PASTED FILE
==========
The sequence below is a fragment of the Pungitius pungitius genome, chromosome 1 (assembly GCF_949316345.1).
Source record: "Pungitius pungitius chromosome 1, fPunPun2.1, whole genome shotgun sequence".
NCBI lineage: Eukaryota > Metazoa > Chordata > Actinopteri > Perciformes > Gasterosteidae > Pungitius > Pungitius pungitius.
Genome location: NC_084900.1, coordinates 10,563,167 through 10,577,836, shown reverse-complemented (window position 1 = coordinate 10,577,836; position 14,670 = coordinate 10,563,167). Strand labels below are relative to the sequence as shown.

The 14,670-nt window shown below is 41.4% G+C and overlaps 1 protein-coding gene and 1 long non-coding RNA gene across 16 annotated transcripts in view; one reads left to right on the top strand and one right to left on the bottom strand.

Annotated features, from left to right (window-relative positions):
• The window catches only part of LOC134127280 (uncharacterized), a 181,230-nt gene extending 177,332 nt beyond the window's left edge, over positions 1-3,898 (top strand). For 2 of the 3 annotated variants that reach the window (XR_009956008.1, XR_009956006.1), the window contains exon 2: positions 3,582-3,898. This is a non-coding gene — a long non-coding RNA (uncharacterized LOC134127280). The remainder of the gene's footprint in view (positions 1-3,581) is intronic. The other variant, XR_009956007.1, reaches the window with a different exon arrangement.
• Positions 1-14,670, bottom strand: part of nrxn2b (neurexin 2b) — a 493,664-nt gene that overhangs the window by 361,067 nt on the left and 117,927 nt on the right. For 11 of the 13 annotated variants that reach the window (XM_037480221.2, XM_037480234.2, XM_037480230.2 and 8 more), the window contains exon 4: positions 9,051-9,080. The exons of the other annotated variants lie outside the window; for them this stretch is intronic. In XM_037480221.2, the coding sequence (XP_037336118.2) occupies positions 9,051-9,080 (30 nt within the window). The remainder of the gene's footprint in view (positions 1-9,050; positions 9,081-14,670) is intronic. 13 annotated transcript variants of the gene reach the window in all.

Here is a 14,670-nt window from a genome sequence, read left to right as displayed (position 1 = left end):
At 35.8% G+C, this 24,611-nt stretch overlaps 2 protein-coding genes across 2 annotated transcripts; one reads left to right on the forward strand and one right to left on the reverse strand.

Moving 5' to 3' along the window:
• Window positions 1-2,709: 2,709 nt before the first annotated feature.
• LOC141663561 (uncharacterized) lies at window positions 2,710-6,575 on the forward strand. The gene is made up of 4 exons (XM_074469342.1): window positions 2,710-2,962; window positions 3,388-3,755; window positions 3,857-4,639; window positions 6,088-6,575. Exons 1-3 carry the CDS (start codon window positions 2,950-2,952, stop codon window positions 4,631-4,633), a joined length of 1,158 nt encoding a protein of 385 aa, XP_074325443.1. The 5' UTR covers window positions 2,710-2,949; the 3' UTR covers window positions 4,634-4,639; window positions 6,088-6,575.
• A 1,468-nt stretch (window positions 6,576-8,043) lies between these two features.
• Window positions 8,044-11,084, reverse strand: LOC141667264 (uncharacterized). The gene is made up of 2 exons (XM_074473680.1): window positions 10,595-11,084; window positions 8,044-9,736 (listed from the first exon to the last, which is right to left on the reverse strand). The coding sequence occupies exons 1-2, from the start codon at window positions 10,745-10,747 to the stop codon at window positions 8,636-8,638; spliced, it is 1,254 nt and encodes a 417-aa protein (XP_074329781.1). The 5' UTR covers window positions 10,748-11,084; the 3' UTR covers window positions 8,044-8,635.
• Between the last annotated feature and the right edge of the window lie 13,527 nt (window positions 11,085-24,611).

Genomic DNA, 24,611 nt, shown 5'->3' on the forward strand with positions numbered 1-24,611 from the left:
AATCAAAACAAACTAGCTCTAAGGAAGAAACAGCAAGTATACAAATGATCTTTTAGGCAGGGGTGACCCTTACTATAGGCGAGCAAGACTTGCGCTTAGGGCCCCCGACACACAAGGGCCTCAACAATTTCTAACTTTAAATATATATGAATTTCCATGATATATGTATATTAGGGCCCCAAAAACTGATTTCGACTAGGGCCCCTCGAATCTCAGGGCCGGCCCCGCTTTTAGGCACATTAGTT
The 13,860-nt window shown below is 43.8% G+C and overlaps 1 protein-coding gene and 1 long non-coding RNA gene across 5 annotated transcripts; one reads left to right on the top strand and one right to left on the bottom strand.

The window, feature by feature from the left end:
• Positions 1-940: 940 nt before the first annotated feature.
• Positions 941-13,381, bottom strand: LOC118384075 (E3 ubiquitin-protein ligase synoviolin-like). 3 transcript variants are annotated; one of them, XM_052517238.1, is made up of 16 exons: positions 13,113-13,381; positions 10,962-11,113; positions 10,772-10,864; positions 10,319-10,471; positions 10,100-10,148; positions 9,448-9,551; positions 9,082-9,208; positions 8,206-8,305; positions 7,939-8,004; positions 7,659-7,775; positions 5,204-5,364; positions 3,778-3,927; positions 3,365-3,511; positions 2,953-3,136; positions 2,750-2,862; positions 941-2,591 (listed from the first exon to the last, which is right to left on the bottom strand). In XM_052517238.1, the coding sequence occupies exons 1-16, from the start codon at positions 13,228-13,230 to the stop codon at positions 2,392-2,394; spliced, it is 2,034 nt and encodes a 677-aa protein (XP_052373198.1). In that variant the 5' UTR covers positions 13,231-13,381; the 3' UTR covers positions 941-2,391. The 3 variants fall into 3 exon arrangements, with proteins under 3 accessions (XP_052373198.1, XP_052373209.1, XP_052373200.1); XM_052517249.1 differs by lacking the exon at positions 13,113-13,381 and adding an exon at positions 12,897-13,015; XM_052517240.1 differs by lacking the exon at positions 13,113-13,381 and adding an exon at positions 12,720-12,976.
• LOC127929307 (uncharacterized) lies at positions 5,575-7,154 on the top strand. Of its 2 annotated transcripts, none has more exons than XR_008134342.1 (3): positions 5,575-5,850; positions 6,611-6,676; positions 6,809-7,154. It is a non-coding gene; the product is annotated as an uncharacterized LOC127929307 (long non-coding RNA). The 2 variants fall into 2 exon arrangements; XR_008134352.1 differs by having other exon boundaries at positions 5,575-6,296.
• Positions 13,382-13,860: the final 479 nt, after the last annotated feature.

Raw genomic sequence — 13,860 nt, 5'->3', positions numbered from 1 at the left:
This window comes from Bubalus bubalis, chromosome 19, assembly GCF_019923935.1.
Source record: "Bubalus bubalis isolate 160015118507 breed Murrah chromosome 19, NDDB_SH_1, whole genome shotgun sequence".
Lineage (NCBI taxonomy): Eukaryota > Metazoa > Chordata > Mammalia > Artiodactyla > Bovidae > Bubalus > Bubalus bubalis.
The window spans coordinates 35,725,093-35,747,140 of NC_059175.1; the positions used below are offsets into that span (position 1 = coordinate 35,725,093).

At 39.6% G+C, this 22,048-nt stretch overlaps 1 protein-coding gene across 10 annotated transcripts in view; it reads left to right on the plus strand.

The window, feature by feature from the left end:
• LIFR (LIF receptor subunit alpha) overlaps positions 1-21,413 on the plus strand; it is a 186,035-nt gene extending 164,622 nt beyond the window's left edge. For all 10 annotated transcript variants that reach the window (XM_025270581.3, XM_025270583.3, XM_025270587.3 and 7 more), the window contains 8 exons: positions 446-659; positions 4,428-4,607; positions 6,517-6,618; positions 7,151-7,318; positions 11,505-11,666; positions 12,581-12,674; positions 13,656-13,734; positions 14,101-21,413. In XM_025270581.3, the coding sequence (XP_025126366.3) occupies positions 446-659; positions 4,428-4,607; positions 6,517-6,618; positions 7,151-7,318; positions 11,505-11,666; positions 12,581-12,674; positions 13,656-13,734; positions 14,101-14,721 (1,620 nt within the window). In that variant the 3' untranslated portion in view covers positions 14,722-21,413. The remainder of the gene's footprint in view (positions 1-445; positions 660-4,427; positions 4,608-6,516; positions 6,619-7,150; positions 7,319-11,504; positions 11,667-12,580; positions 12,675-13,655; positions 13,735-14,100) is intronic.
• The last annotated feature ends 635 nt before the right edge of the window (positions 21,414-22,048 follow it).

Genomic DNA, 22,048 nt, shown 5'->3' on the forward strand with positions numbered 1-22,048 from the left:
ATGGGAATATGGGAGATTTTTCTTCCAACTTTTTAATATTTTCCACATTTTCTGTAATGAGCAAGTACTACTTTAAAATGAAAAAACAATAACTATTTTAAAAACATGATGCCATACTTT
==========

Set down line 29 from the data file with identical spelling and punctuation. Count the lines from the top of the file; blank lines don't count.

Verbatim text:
The window spans coordinates 35,725,093-35,747,140 of NC_059175.1; the positions used below are offsets into that span (position 1 = coordinate 35,725,093).